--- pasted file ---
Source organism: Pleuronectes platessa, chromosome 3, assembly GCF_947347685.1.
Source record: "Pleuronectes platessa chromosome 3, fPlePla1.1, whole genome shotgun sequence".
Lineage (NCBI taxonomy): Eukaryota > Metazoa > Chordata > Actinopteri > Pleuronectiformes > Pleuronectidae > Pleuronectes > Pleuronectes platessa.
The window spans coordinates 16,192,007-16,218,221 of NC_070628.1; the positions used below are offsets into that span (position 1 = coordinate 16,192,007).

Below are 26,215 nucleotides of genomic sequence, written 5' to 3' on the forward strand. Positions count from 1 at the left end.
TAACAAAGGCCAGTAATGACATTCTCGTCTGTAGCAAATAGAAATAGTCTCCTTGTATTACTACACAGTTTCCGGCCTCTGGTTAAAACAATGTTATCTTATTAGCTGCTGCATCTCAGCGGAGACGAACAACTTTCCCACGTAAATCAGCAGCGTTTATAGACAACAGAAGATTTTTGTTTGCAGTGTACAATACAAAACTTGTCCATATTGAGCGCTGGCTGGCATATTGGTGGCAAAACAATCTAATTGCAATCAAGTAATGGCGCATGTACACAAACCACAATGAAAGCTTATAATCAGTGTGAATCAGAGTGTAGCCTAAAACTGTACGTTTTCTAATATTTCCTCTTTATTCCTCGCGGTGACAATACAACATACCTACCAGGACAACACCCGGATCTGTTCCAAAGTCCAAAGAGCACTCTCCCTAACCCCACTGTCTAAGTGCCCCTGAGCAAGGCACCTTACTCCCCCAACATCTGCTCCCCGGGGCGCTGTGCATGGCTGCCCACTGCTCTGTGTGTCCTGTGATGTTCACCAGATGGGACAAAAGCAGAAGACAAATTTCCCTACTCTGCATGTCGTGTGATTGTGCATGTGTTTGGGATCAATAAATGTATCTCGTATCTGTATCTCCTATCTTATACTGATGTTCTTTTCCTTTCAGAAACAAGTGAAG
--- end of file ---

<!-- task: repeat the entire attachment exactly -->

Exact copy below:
Source organism: Pleuronectes platessa, chromosome 3, assembly GCF_947347685.1.
Source record: "Pleuronectes platessa chromosome 3, fPlePla1.1, whole genome shotgun sequence".
Lineage (NCBI taxonomy): Eukaryota > Metazoa > Chordata > Actinopteri > Pleuronectiformes > Pleuronectidae > Pleuronectes > Pleuronectes platessa.
The window spans coordinates 16,192,007-16,218,221 of NC_070628.1; the positions used below are offsets into that span (position 1 = coordinate 16,192,007).

Below are 26,215 nucleotides of genomic sequence, written 5' to 3' on the forward strand. Positions count from 1 at the left end.
TAACAAAGGCCAGTAATGACATTCTCGTCTGTAGCAAATAGAAATAGTCTCCTTGTATTACTACACAGTTTCCGGCCTCTGGTTAAAACAATGTTATCTTATTAGCTGCTGCATCTCAGCGGAGACGAACAACTTTCCCACGTAAATCAGCAGCGTTTATAGACAACAGAAGATTTTTGTTTGCAGTGTACAATACAAAACTTGTCCATATTGAGCGCTGGCTGGCATATTGGTGGCAAAACAATCTAATTGCAATCAAGTAATGGCGCATGTACACAAACCACAATGAAAGCTTATAATCAGTGTGAATCAGAGTGTAGCCTAAAACTGTACGTTTTCTAATATTTCCTCTTTATTCCTCGCGGTGACAATACAACATACCTACCAGGACAACACCCGGATCTGTTCCAAAGTCCAAAGAGCACTCTCCCTAACCCCACTGTCTAAGTGCCCCTGAGCAAGGCACCTTACTCCCCCAACATCTGCTCCCCGGGGCGCTGTGCATGGCTGCCCACTGCTCTGTGTGTCCTGTGATGTTCACCAGATGGGACAAAAGCAGAAGACAAATTTCCCTACTCTGCATGTCGTGTGATTGTGCATGTGTTTGGGATCAATAAATGTATCTCGTATCTGTATCTCCTATCTTATACTGATGTTCTTTTCCTTTCAGAAACAAGTGAAG